Chief Executive Carrie Lam Cheng Yuet-ngor’s embattled administration put the ban in place on October 5, following months of civil unrest that kicked off in June with the introduction of an extradition bill that would have opened the door to sending suspects to mainland China.

Activists who initially took the government to court over the mask ban hope the Court of Final Appeal can clarify what constitutes a ‘public danger’ worthy of invoking the colonial-era Emergency Regulations Ordinance. Photo: EPA-EFE

Although the bill was withdrawn in September, the movement had by then morphed from peaceful marches into citywide protests that routinely resulted in vandalism and violent confrontations with police.

The government introduced the mask ban, designed to prevent protesters from hiding their identities, by invoking the colonial-era Emergency Regulations Ordinance (ERO), arguing the unrest amounted to a “public danger”.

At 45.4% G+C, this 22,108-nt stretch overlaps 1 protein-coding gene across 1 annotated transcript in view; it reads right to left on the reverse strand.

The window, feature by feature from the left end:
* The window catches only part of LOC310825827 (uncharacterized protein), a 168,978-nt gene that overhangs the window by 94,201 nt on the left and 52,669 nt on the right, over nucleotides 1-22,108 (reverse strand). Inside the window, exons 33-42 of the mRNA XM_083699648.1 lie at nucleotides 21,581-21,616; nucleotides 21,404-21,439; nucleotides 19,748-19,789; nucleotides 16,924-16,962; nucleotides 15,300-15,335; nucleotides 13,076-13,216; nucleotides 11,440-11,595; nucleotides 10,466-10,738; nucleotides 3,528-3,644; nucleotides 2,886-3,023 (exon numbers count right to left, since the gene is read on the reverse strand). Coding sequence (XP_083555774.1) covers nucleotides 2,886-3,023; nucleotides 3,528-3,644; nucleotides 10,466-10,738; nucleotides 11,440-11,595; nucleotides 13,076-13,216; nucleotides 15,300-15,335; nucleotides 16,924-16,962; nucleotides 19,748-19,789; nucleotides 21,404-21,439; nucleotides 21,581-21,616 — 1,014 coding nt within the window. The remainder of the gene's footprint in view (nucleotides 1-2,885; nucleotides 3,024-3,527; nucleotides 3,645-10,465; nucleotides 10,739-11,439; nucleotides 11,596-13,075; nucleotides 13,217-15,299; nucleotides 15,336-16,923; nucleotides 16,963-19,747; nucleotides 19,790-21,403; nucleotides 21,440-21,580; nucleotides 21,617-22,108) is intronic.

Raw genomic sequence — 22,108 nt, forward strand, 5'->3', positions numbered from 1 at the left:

But the move, which banned face coverings at not just illegal assemblies but also lawful ones, sparked fears over declining civil liberties, prompting judicial challenges.

On Thursday, the three presiding justices concluded a fine balance could be struck between individual rights and the public interest by limiting the ban to unlawful and unauthorised assemblies.

Government starts appeal of court’s decision to declare mask ban unconstitutional

They noted that at the height of last year’s anti-government protests, some assemblies, while peaceful at the outset, had devolved into riots.

Banning masks was necessary, as while some protesters did not take part in the violence, they remained at the scene to provide moral support to the perpetrators, they said.

The judges added, however, that police should first order these people to leave – and give them ample opportunity to do so – before enforcing the law.